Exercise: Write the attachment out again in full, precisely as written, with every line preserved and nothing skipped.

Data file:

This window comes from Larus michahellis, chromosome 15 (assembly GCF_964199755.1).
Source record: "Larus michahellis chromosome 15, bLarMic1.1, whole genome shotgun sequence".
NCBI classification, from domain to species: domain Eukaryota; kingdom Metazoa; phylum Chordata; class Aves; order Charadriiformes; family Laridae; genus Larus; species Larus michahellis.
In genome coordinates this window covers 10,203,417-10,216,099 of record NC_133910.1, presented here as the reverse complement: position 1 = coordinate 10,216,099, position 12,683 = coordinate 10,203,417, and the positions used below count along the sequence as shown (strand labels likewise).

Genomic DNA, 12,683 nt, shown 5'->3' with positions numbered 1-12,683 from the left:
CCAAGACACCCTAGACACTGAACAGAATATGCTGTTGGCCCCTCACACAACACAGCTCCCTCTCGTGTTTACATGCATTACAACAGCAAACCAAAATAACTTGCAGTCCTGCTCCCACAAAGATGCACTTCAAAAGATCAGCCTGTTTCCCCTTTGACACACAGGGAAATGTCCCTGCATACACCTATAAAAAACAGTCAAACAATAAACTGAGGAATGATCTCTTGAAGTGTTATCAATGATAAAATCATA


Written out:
This window comes from Larus michahellis, chromosome 15 (assembly GCF_964199755.1).
Source record: "Larus michahellis chromosome 15, bLarMic1.1, whole genome shotgun sequence".
NCBI classification, from domain to species: domain Eukaryota; kingdom Metazoa; phylum Chordata; class Aves; order Charadriiformes; family Laridae; genus Larus; species Larus michahellis.
In genome coordinates this window covers 10,203,417-10,216,099 of record NC_133910.1, presented here as the reverse complement: position 1 = coordinate 10,216,099, position 12,683 = coordinate 10,203,417, and the positions used below count along the sequence as shown (strand labels likewise).

Genomic DNA, 12,683 nt, shown 5'->3' with positions numbered 1-12,683 from the left:
CCAAGACACCCTAGACACTGAACAGAATATGCTGTTGGCCCCTCACACAACACAGCTCCCTCTCGTGTTTACATGCATTACAACAGCAAACCAAAATAACTTGCAGTCCTGCTCCCACAAAGATGCACTTCAAAAGATCAGCCTGTTTCCCCTTTGACACACAGGGAAATGTCCCTGCATACACCTATAAAAAACAGTCAAACAATAAACTGAGGAATGATCTCTTGAAGTGTTATCAATGATAAAATCATA